PRESIDENT Clinton's journey to Europe and Russia next week marks his first official visit to the geographic heart of the Western alliance. He meets with NATO leaders at a Brussels summit, would-be NATO members from Eastern Europe in Prague, and Russian leaders in Moscow. This first major foreign policy venture is important.
The context of the trip is more difficult than when the White House planned the meetings last summer. There is a post-cold-war unease on the continent. European unity is less confident after the setbacks on the Maastricht Treaty. Not only is the formal NATO alliance lacking a definite role, but there is a general deterioration of the idea of collective security in Europe, partly due, as former Defense Secretary Frank Carlucci notes, to Western inaction in Bosnia.
Both the Bosnia example and the sudden rise of ultranationalist Vladimir Zhirinovsky in Russia present real problems, particularly for the Eastern European states. A fascist gaining 18 million votes in Russia has raised the stakes. White House planning this fall did not include the possibility of a Zhirinovsky. There has been much scrambling recently for a way to include Poland, Hungary, Slovakia, and the Czech Republic in a NATO framework without jeopardizing relations with Boris Yeltsin, who now plays to a more nationalist public.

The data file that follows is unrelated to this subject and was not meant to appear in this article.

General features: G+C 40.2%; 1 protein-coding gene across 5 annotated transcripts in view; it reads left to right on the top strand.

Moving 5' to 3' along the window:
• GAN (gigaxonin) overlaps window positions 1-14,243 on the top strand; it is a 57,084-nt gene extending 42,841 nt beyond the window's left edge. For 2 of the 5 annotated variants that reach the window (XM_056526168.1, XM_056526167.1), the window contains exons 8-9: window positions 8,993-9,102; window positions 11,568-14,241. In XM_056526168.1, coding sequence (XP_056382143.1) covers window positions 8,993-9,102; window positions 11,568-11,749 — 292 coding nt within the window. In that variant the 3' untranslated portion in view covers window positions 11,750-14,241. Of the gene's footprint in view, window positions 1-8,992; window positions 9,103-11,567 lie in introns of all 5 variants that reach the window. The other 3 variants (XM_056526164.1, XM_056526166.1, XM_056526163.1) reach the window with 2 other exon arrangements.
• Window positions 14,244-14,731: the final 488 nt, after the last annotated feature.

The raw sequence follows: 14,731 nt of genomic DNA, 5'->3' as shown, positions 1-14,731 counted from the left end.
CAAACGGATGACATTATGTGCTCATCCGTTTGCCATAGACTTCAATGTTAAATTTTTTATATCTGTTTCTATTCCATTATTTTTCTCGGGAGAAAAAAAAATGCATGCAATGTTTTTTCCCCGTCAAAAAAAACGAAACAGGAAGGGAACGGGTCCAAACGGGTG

Finally, Mr. Clinton faces something of a rift between Europe and the United States, and a perception in European capitals of a US president unwilling or unable to make hard foreign policy and security decisions.
What the White House desires from this trip is for the president to appear statesmanlike, and for him to act to heal the rift with Europe and not force Mr. Yeltsin into a more extreme position. To this end, Clinton will assert the continued vital interest of the US in Europe, and will in various ways offer ``hurrahs!'' for the old NATO alliance and its role in ending the cold war.
The real test will be in the direction Clinton's policy actually moves. NATO is a security organization; its success is based on US power, purpose, and resolve. The two main questions are: What will the US do about Bosnia? What will it do about East European security?
Going into the summit, the White House, it seems, would rather Bosnia not come up at all. Yet Wednesday the French Defense Minister said France will raise the issue; certainly the East Europeans will.
As for states such as Poland and Hungary, a way must be found to give them more than what Lech Walesa termed this week a ``hollow'' offer. Not to do so suggests that Russia has a veto over Western foreign policy.